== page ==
Benefits of a non-traditional approach to exercise: PLAY!

Benefits of a non-traditional approach to exercise: PLAY!

Can you remember the last time you played?

If you caught my last blog, you know moving the body can look a lot different from what is traditionally thought of as exercise (CrossFit, bootcamp, Beachbody, etc.) and it might be time for a divorce from that approach.

Exercise can actually resemble play!

So tell me, what comes up for you when you think about play? Is it a waste of time? Is it just for kids?

Here we share the benefits of this shift in perspective, along with some ideas on how to take on this non-traditional approach to exercise.

As I continue to live my own joyful, peaceful life journey, I soak up more and more information on play.

One of my mentors is Brene Brown. In her book The Gifts of Imperfection she talks about play as an essential guidepost:

Guidepost #7 — Cultivating Play and Rest (and letting go of exhaustion as a status symbol and productivity as self-worth)

Take a moment to let that sit with you.

Do you have conversations with friends or family that don’t include how tired they are? Exhaustion has become what is expected these days.

It can be life-changing to realize moving and playing are ways to counter society’s addiction to productivity and chronic exhaustion.

Before we go further into the benefits of a non-traditional approach to exercise, let’s take a closer look at movement and play.

The body is designed to move. It thrives on it.

Movement can…

-Improve mood
-Boost energy
-Promote better sleep
-Improve strength & cardiovascular health
-Help counter depression
-Reduce stress and anxiety
-Improve self-confidence
-Boost brain power

Enter here: The importance of play.

Play is defined as:

“Engaging in an activity for enjoyment and recreation rather than serious or practical purpose.”

Why play?

Dr. Stuart Brown (play expert) talks about some different properties of play.

Here are three I would like to share with you:

-Time spent without purpose.
-Something you don’t want to end (you want to extend and you lose track of time).
-A loss in the hyper-sense of self-consciousness (you don’t care how you are being perceived by others).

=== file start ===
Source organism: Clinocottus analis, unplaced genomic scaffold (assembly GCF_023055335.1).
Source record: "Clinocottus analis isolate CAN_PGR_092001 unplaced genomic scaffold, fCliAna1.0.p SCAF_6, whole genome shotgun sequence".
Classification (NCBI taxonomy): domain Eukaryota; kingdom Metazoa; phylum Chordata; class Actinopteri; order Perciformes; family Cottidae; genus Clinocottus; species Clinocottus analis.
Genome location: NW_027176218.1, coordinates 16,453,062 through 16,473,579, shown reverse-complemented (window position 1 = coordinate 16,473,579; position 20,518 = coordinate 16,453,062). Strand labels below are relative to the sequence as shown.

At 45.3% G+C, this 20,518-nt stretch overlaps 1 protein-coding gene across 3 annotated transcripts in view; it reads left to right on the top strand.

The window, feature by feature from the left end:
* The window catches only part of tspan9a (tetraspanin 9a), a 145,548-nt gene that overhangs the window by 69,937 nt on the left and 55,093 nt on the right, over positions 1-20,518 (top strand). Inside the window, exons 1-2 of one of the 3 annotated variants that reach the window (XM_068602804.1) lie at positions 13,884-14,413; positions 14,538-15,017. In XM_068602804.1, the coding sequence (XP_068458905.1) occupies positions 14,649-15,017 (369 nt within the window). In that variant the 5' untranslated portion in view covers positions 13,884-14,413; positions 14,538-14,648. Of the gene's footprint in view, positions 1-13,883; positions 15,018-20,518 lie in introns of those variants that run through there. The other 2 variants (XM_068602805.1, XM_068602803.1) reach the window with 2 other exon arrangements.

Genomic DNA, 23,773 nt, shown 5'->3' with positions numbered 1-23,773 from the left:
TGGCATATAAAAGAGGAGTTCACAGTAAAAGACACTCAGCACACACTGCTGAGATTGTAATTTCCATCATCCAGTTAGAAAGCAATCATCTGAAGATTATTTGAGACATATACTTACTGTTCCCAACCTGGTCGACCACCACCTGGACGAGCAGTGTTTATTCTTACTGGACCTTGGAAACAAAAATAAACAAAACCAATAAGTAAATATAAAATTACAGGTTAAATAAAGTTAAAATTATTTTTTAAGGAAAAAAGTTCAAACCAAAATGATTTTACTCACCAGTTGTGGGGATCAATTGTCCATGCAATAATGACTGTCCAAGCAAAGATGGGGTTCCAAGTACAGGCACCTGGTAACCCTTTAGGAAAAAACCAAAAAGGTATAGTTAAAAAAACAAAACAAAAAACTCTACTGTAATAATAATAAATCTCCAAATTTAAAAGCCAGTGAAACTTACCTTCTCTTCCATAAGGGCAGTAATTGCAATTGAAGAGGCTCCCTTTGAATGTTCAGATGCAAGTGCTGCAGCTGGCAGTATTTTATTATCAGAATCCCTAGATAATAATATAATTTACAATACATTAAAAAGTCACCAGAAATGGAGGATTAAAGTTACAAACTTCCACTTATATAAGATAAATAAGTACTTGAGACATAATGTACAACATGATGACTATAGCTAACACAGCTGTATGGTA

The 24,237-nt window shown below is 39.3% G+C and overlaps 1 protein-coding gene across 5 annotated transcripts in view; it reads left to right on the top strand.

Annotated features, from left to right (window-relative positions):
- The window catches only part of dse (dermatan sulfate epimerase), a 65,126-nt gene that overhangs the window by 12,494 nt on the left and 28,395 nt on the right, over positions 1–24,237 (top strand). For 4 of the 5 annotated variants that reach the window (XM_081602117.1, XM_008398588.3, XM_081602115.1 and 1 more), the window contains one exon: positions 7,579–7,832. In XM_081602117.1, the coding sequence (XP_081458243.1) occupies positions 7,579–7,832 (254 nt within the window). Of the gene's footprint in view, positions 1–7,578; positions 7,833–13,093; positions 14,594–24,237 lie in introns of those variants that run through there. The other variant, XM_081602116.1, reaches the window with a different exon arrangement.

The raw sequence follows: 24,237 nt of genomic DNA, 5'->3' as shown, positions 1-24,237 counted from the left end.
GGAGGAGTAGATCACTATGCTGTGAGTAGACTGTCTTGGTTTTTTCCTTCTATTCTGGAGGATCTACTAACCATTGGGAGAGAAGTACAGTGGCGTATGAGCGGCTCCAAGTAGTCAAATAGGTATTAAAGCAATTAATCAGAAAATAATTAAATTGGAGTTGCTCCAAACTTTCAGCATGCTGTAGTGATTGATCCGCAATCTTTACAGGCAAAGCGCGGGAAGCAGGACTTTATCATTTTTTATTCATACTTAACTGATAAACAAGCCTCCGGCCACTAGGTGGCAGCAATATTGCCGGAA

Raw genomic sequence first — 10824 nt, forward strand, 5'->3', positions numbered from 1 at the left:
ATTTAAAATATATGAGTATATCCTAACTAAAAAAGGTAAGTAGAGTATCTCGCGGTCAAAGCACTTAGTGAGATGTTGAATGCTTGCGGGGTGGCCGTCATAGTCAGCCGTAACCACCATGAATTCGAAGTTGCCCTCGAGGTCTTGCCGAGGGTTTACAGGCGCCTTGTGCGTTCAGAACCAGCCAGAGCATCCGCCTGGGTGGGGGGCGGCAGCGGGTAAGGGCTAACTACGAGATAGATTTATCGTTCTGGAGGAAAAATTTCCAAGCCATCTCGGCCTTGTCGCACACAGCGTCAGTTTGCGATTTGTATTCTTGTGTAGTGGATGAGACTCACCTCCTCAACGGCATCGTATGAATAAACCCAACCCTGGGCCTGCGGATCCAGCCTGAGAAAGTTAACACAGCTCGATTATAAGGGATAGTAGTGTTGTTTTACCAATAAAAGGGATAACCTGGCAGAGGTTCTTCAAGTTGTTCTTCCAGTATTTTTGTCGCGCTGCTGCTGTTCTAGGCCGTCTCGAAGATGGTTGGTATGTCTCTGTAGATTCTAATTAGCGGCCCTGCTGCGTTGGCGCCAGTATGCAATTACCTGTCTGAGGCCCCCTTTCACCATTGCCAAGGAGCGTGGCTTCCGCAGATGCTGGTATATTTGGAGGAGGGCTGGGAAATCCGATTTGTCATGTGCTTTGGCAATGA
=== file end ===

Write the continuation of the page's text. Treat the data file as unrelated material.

He also shares this notion:

The opposite of play is not work—the opposite of play is depression.”

So, with all this information, what might play look like for you?

For me, play looks like throwing a softball around, walking on the beach, jumping the waves, or dancing to 80’s music.

And there are many more benefits of play too, including

-Joy in movement
-Trust (in self and others)
-Optimism (positivity)
-Emotional regulation (helps manage emotions)
-Creativity and imagination
-Belonging and connection
-Increased mood
-Problem solving

Let’s take a look at what a less traditional approach to moving might look like.

But first, if you’re in the process of divorcing exercise, (see last blog on it might also be time to remove these things from your diet. 

Taking a non-traditional approach to exercise.

CAUTION: What follows may sound like fun. It may sound like it’s just for kids, and it may even sound like an every day, ordinary activity.

BEWARE: All of these activities use many of the following: a variety of muscles, range of motion, flexibility, agility, strength, and endurance.

PROCEED WITH CARE: Choose activities that speak to you! You can do them alone or with friends; indoors or outdoors. Some require some equipment, others do not. They can be done for 5 minutes or 3 hours…as long as they remain fun and enjoyable.

Some examples:

Skipping and galloping
Jumping rope or skip-its
Medicine ball slams (great to release stress and tension)
Climbing walls
Nature’s circuit walking (using trees, benches, curbs and more)
Mall or museum walks
Dancing: alone, with friends, in celebration, down the street
Drumming (contact us for our Drumming Fun class)
Hot potato
Hand-clapping games
Playground fun with kids
Play-Fit (contact us for information)
Foot golf (Soccer and golf combo, my personal favorite)
Disc Golf

7 simple ways to incorporate more play...

1. Try new places: this includes playgrounds, beaches, ponds, pools, fields, tennis courts, malls, hills, mountains
2. Ask for a friend or friends to join you
3. Be open-minded and think outside the box
4. Be non-judgmental
5. Be curious
6. Experiment
7. Take a break from traditional exercise options


It’s not about how long, how hard, or how many calories you are burning. 

It’s about moving your body the way it was meant to move: In joy, with play, with laughter and excitement.

Reconnect with the “I can’t wait to go play!” person that lives inside you.

Part of this reconnection might also include improving your self-talk and your relationship with yourself. 

How are you going to play today?